Bathroom Bill Could Tip Over the Outhouse in Rural Texas

LOCAL control once controlled Texas Republicanism.

In the 1978 gubernatorial race, Bill Clements campaigned on a conviction that locals carry the greatest knowledge of and investment in their place.

“Dollar Bill” even doubled down on promises of Californian-style initiative and referendum legislation.

Clements became the first GOP governor since Reconstruction and Rick Perry called him the father of the modern-day Texas Republican Party.

It’s baffling today to watch Dan Patrick rebuff Clements and watch Patrick leverage power to limit self-governance.

Home rule cities are often treated as general law. Too frequently, Patrick-style Texas Republicanism is principle at the cost of place.

It’s difficult to tell what’s changed more since Clements ’78: Marylander Dan Goeb’s transition to Texas Lt. Gov. Dan Patrick, or the GOP regard for local control.

THE POLITICAL genius of Patrick’s transgender bathroom bill is like a fragranced urinal screen — you forget the mess you’re stepping into.

In principle, it’s common sense that access to public bathrooms be based on birth gender. A Texas Political Project poll from October shows 74 percent of those who lean Republican agree.

But there’s a whiff of something else going on.

If protecting children is the basis for Senate Bill 6 then where’s the senatorial gusto to address the Child Protective Services or foster care crisis?

Didn’t SB 6 author Lois Kolkhorst help the effort to cut Medicaid to poor and disabled kids last session?

If imminent danger lurks in bathrooms, why exempt private businesses from SB 6?

I asked a House Republican what’s really going on.

“Leverage,” they replied.

SB 6 puts House GOP members in an undesirable political position — put unwanted regulations on influential local officials or face nasty re-elections ads.

The way out of the SB 6 stall could be to engage Patrick’s signature issues — appraisal caps and revenue caps.

Caps could make a big mess in West Texas.

TEXANS are dazed and confused by the state’s most obvious hidden tax — appraisals go up while tax rates stay the same.

School districts get about half of local property tax dollars, and most of the blame for hidden taxes.

But as Ross Ramsey keened in the Texas Tribune, lawmakers take “advantage of rising property values to avoid raising taxes — shrinking the state’s share and forcing property-tax-dependent local schools to keep rates high to make up the difference.”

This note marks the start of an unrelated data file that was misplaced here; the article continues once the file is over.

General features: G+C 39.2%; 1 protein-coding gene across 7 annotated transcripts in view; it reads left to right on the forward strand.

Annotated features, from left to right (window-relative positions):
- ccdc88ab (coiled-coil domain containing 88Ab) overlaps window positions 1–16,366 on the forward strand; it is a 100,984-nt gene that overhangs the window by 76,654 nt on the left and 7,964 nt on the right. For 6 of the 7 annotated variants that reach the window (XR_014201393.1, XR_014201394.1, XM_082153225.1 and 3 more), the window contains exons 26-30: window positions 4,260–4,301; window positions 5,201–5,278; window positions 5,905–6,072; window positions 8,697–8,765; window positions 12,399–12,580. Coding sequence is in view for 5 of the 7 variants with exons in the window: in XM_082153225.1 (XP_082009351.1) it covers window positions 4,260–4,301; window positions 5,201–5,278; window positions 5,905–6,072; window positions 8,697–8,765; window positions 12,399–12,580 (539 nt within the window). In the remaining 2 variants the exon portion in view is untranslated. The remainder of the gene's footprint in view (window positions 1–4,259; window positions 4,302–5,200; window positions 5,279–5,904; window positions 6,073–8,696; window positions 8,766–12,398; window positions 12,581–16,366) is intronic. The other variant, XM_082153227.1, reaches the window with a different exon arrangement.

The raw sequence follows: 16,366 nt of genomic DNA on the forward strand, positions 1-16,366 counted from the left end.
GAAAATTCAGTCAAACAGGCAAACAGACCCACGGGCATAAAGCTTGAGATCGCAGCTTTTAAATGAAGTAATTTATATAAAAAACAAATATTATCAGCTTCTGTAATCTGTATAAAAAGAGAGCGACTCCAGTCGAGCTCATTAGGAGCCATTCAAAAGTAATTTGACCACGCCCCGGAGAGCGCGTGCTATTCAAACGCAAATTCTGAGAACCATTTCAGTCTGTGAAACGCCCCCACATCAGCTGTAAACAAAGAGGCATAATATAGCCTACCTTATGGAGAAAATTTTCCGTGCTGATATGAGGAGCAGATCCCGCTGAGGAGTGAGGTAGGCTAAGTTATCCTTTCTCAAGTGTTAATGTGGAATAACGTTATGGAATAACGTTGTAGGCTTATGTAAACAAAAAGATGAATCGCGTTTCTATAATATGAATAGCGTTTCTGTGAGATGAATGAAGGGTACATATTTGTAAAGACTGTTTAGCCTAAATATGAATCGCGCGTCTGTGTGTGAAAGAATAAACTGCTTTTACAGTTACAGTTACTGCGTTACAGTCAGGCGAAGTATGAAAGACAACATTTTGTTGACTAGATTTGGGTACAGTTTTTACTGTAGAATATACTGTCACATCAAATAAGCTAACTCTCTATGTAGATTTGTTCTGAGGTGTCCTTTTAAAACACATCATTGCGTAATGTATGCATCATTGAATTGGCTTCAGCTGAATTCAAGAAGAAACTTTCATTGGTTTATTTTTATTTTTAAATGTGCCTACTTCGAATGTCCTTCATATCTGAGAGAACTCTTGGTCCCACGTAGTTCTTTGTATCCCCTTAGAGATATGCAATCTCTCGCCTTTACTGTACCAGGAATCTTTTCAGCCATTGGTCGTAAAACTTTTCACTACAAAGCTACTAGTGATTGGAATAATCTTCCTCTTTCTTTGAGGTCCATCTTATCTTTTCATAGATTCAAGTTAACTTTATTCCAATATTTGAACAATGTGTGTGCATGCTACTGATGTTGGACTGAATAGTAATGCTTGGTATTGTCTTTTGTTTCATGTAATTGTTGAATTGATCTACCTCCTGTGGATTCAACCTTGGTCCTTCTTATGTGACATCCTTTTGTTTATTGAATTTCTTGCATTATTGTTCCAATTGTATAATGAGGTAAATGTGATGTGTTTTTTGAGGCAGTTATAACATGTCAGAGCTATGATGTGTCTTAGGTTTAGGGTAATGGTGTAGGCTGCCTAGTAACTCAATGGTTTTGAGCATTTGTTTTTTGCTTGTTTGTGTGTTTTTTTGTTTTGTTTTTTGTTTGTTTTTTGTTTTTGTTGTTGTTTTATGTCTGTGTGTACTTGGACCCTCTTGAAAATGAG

State spending per-student is lower now than 10 years ago, and locals have made up the difference, Ramsey concluded.

The solution is school finance reform, not appraisal caps.

On revenue caps, a San Antonio Express-News editorial argued that with a 4 percent rollback rate, “San Antonio property owners would save $32.11 a year and the city lose $11.6 million.”

Then what should be cut? Police? Fire? Roads?…

Out in the counties — where economies rise and fall with oil and gas and annual rainfall — the more immediate question might be — can we afford a rollback election?

Hale County Judge Bill Coleman gave caps hell recently, chastising what the Plainview Daily Herald reported as the “bad habit” of politicians who “fail to provide adequate funds to make up for what they take away.”

Any rural official can tell you how the ‘cow ate the cabbage’ when Austin hinders them from raising revenues that Austin forces them to raise.

WEST TEXAS is an enormous constellation of small towns powered by school districts that prepare the next generation of citizen taxpayers, facilitate local culture and serve as primary economic engines.

Increasingly, “caps” become synonymous with “vouchers” as a euphemism for school consolidation — and when a community loses a school, the town may not be far behind.

More is risked if caps further squeeze rural hospital districts.

Caps may poll well in the suburbs, but survival rates much better where the food, fuel and fiber is produced.

Out in West Texas, where place is principle and local control is essential, you can understand fears that bathrooms could tip over the outhouse.

This op-ed was originally published in the Lubbock Avalanche-Journal.


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